Risk Of Ruin
 

There's a common misconception that card counters always win. Over short periods, such as days, weeks, even a couple of months, it's not a given that a skilled card counter will be ahead. In fact, the card counter could be well behind.

What's true is that given sufficient time and a sufficient bankroll, the card counter will eventually turn his fortune around and show a profit. This becomes close to a mathematical certainty the longer a counter plays. Let's get back to short run, however, which is quite another story.

Let's say we're playing our 2-deck game and spreading 1 to 5 units (regardless of our current bankroll). We're using the top 16 plays of the K-O Preferred matrix for strategic decisions, and we will play until either doubling our bankroll or going broke. Not surprisingly. the larger our bankroll, the more certain it is that we will succeed.

which demonstrates this effect. Notice that the risk of ruin drops substantially as the initial bankroll increases. For example, with a starting bankroll of 25 units (at the spread of 1 to 5 units), the chance of success is about 53%. That is, if you sit down at a 2-deck table, buy in for $25, and spread $1 to $5 (or, alternatively, buy in for $500 while spreading $20 to $100, etc.) while using the Preferred system, you'll have about a 47% chance of going broke before doubling your money. On the other hand, if you start with 100 units, your chance of failure falls to 3690. Indeed, it nose-dives to a mere 0.5% if you start with 1,000 units, and nearly 0% for a bankroll greater than 1,500 units.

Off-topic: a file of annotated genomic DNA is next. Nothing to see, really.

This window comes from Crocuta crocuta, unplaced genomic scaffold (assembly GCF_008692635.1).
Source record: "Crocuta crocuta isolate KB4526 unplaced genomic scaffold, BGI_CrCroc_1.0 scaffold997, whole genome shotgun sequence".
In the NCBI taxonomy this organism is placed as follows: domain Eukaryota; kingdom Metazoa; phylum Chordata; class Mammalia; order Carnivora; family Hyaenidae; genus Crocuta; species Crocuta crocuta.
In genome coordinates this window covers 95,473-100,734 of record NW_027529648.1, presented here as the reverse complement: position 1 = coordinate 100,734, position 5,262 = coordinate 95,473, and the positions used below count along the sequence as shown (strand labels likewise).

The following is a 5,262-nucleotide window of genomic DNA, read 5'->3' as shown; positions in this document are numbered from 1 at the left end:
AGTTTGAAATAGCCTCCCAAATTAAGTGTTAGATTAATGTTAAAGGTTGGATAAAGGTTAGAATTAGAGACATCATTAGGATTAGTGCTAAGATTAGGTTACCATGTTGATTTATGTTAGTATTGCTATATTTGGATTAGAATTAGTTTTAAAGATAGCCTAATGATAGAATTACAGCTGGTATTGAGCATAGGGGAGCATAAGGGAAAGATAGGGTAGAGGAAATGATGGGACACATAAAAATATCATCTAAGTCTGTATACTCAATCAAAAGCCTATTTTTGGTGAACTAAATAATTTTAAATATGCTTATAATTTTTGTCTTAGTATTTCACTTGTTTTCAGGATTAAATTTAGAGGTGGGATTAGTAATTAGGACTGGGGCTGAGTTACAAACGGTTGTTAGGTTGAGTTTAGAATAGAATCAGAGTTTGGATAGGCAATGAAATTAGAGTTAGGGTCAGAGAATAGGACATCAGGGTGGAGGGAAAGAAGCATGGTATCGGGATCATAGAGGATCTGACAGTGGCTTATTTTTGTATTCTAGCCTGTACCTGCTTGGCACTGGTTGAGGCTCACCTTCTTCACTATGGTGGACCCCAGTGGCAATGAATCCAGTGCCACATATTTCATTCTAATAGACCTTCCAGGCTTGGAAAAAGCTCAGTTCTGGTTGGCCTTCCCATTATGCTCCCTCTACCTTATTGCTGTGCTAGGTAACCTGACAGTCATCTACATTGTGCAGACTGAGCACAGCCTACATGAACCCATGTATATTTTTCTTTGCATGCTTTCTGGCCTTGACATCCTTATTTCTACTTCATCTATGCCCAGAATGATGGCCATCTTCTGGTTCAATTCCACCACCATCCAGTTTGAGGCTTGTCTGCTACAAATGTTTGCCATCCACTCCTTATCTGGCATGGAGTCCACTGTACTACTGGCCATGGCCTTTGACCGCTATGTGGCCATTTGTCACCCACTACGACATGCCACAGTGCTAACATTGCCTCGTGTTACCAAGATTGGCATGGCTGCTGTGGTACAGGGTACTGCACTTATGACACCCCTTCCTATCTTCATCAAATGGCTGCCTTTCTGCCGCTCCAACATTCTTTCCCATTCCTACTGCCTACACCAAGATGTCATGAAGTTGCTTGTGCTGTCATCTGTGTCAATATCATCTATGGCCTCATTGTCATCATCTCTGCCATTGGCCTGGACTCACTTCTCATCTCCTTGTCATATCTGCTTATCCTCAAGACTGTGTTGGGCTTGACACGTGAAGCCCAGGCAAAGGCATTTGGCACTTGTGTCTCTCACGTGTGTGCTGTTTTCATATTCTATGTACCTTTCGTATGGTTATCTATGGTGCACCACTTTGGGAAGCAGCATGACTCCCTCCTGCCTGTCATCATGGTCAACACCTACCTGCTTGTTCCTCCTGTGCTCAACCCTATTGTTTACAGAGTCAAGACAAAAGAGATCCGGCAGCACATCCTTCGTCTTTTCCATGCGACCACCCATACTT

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Betting Patterns
 
I have a tell on a very famous player and he has a very hard time with me, even though he's a better player in the abstract. I usually know when he has a strong hand, and so would rather see him at my table than someone with a tenth of his talent. If you have consistent trouble with someone, especially if he's someone you can't ever bluff successfully and/or can't get to "pay you off' when you have a big hand, there's a good chance he has a tell on you.

There is another class of clues that are easier to find and more reliable than tells: betting patterns. They're more reliable because they are based on logic and to avoid logic a player must make mistakes earlier in a hand.
 
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